Stylish romp with a deadly outcome in Mimi or a Poisoner's Comedy
Celebrating its 35th year, no small accomplishment, Touchstone Theatre’s artistic director Katrina Dunn has chosen musical theatre or music theatre for its season. Opening with Mimi or a Poisoner’s Comedy, first produced by Toronto’s Taragon Theatre, ensures that their mandate of all Canadian content is fulfilled.
The play was created by Allen Cole (music & lyrics), Melody A. Johnson (book & lyrics) and Rick Roberts (book and lyrics). Clearly the three are Sondheim fans, taking the true story of Marie-Madelaine-Marguerite d’Aubray, a French serial killer in the 17th century, and turning it into a Sweeney Todd dopelganger complete with a stylish period, lovers working as murderers and pies.
The curtain at the Firehall opens with musical director Steven Greenfield sitting at a grand piano leading off four actors romping lasciviously on a pink pouf of a bed. Mimi (Jennifer Lines), her husband Brinny (Sanders Whiting), Mimi’s lover Godin de Sainte-Croix (Peter Jorgensen) and maid Francoise (Linda Quibell) are athletically decadent in their ministrations establishing the over the top fun that Dunn has chosen for the interpretation of the script.
Mimi’s father d'Aubray (Donald Adams) wants her carnal cavorting replaced with emulation of her deceased saintly mother or she will be cut off from the family fortune. Sainte-Croix is sent away in hopes of keeping him away from Mimi. Spending time in the gaol with the Italian murdering optimist Exili (Greg Armstrong-Morris), Exili teaches him how poison conveniently solves problems. Saint-Croixe is released and introduces the handy solution of poison in the pigeon pie to Mimi, et voila, daddy’s dead and Mimi inherits his fortune.
In Act 2, the detective Desgrais (Donald Adams) solves the mystery of the multiple deaths by poison, which has spread over Paris so vociferously that people aren’t eating. Mimi is caught, her head is lopped off, and a vibraphone is wheeled on for three notes at the end. It's not unlike the fairy tale characters in Sondheim’s Into the Woods who have to wait around for 2½ hours in the dressing room to come on for the last 3 minutes of the show.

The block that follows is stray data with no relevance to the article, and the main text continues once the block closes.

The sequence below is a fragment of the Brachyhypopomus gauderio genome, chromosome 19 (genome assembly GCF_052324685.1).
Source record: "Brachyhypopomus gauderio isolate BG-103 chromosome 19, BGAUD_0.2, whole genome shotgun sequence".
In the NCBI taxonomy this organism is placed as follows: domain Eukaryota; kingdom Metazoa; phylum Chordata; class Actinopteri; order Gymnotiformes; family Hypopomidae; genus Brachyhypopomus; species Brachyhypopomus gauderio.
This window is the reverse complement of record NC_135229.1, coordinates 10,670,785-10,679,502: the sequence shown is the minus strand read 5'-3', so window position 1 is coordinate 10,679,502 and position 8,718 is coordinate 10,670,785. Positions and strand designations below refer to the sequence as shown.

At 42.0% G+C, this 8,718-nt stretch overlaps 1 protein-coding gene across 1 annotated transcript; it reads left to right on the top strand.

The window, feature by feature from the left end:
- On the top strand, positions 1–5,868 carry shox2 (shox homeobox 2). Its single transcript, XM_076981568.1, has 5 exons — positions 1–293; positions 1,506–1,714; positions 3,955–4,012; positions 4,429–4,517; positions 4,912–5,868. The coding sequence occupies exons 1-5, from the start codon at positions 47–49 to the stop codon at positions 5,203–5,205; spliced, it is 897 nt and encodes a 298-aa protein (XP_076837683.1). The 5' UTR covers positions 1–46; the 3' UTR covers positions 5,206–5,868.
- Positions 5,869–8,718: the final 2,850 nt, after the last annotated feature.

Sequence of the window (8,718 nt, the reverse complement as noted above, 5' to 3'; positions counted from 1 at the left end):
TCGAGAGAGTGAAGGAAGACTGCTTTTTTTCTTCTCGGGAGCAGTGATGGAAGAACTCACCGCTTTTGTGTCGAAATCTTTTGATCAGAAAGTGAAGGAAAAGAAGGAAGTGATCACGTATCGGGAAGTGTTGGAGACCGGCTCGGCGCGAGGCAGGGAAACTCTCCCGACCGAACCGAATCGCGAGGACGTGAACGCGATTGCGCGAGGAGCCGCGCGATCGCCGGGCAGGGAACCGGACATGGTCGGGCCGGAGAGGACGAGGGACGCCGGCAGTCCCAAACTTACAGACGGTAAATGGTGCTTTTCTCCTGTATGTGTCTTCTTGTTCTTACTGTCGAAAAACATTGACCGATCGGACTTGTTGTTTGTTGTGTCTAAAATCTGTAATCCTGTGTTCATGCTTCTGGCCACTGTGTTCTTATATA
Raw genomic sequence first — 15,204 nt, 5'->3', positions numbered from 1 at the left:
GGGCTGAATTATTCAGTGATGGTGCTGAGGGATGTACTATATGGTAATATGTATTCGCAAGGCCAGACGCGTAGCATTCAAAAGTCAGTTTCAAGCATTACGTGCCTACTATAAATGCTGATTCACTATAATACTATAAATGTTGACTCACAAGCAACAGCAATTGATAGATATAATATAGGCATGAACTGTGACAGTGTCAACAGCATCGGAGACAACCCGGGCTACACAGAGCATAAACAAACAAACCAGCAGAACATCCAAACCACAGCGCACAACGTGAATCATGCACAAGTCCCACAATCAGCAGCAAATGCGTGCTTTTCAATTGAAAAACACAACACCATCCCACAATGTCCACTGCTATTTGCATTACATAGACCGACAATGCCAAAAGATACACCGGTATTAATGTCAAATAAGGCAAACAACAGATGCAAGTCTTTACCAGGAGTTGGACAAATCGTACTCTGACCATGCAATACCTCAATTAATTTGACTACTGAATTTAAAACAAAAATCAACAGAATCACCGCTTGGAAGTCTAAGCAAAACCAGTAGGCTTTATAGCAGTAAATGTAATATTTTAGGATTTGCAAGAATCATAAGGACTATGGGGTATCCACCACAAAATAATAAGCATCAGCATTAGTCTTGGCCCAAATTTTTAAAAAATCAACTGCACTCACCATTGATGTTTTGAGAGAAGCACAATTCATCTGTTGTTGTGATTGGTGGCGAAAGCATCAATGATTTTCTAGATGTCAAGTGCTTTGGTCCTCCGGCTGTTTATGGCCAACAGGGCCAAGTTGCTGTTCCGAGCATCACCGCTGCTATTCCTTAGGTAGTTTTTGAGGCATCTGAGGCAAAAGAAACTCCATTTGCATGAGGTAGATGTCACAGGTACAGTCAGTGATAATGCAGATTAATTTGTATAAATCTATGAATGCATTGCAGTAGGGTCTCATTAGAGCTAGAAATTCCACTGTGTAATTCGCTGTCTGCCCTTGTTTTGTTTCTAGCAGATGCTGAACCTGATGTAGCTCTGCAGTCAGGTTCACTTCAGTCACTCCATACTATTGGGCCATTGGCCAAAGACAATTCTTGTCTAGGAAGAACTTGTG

This production boils everything it can out of a play whose broth is a tad thin.
The designers create Louis XIV’s world accurately, beautifully and cleverly. David Robert’s set design, especially the furniture that links together to create different pieces, creates the froth of the era while dealing with the realities of a play that had to move from the Shadbolt Centre for the Arts to the Firehall Arts Centre.
Costumes by Farnaz Khaki-Sadigh are historically correct, sumptuous without being gaudy, and practical. Dealing with the quick changes necessary for the actors playing more than one character is challenging, but Khaki-Sadigh pulls off the feat easily.
Wig wunderkind Christine Hackman creates marvelous confections that give these actors not only the delicious look of the period but a starting point for character. All of them are outstanding but the recreation of Louis IV’s wig, as seen in artwork of the time period, is amazing.
The performers and musical direction are no less outstanding than the world the designers created.
All have glorious voices with Greenfield coaching difficult harmonies to great effect. Greenfield plays non-stop without the aid of a band to create the fullness of the music, a fine accomplishment.
Peter Jorgensen’s dashing romantic lead with a wavy wig, thrusts and parry’s his way through making us believe that Mimi’s lust is justified.
Crowd pleaser Greg Armstong-Morris plays the laughs with his sunshiney Italian on death row and especially Torceau, the armless, legless, hungry beggar, gets some serious laughs.
Donald Adams assured performances as Mimi’s father and as detective Desgrais serve the plot well as does Linda Quibell’s maid with her gorgeous belt and clear intentions.
Sanders Whiting’s crybaby fop husband and his Louis XIV both revel in the delight of movement direction taught by period dance expert Catherine Lee. The turned out feet, the extended arms with dropped wrists all create characters that Whiting is clearly having a blast playing.
Jennifer Lines builds the complexity of the murderess and the humourwith a depth and mastery that made we wish I was watching her Dulcinea in Man of La Mancha or Mrs. Lovett in Sweeney Todd.
And therein lies the problem.
Right before his death by pigeon pie, there is a moment, where Whiting’s Brinny drops the fun and we see the truth. There are numerous times in Line’s performance that we see this as well. If the play is to be more than a stylish bit of fun, that dark undercurrent of pathos is necessary or the audience may yearn for a meatier dish on the table.
Mimi runs till November 20th at the Firehall Arts Centre.